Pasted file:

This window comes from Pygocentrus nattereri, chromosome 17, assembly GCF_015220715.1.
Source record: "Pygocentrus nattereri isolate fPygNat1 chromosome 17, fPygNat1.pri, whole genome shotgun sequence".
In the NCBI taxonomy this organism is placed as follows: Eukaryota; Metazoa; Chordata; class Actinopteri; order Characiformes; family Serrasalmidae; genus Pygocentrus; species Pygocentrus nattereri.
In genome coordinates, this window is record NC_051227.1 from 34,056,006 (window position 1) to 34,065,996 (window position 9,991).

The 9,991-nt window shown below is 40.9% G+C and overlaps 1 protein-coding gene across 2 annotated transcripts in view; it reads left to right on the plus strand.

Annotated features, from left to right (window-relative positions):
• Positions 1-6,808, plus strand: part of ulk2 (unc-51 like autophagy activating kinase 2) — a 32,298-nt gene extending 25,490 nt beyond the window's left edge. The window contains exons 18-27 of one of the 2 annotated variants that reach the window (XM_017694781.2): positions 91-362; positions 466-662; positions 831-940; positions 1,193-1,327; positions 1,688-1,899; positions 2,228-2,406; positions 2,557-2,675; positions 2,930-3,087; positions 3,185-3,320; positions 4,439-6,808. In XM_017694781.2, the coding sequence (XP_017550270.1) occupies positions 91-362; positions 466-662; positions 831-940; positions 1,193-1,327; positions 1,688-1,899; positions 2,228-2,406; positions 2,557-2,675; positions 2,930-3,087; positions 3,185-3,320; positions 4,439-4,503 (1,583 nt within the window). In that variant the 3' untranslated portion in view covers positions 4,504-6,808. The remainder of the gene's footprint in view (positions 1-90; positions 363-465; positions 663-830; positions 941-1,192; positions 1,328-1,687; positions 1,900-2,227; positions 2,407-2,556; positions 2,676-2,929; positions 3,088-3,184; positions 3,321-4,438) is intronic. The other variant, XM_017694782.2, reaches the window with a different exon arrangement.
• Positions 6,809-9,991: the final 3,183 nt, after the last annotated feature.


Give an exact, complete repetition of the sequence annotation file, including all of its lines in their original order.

This window comes from Pygocentrus nattereri, chromosome 17, assembly GCF_015220715.1.
Source record: "Pygocentrus nattereri isolate fPygNat1 chromosome 17, fPygNat1.pri, whole genome shotgun sequence".
In the NCBI taxonomy this organism is placed as follows: Eukaryota; Metazoa; Chordata; class Actinopteri; order Characiformes; family Serrasalmidae; genus Pygocentrus; species Pygocentrus nattereri.
In genome coordinates, this window is record NC_051227.1 from 34,056,006 (window position 1) to 34,065,996 (window position 9,991).

The 9,991-nt window shown below is 40.9% G+C and overlaps 1 protein-coding gene across 2 annotated transcripts in view; it reads left to right on the plus strand.

Annotated features, from left to right (window-relative positions):
• Positions 1-6,808, plus strand: part of ulk2 (unc-51 like autophagy activating kinase 2) — a 32,298-nt gene extending 25,490 nt beyond the window's left edge. The window contains exons 18-27 of one of the 2 annotated variants that reach the window (XM_017694781.2): positions 91-362; positions 466-662; positions 831-940; positions 1,193-1,327; positions 1,688-1,899; positions 2,228-2,406; positions 2,557-2,675; positions 2,930-3,087; positions 3,185-3,320; positions 4,439-6,808. In XM_017694781.2, the coding sequence (XP_017550270.1) occupies positions 91-362; positions 466-662; positions 831-940; positions 1,193-1,327; positions 1,688-1,899; positions 2,228-2,406; positions 2,557-2,675; positions 2,930-3,087; positions 3,185-3,320; positions 4,439-4,503 (1,583 nt within the window). In that variant the 3' untranslated portion in view covers positions 4,504-6,808. The remainder of the gene's footprint in view (positions 1-90; positions 363-465; positions 663-830; positions 941-1,192; positions 1,328-1,687; positions 1,900-2,227; positions 2,407-2,556; positions 2,676-2,929; positions 3,088-3,184; positions 3,321-4,438) is intronic. The other variant, XM_017694782.2, reaches the window with a different exon arrangement.
• Positions 6,809-9,991: the final 3,183 nt, after the last annotated feature.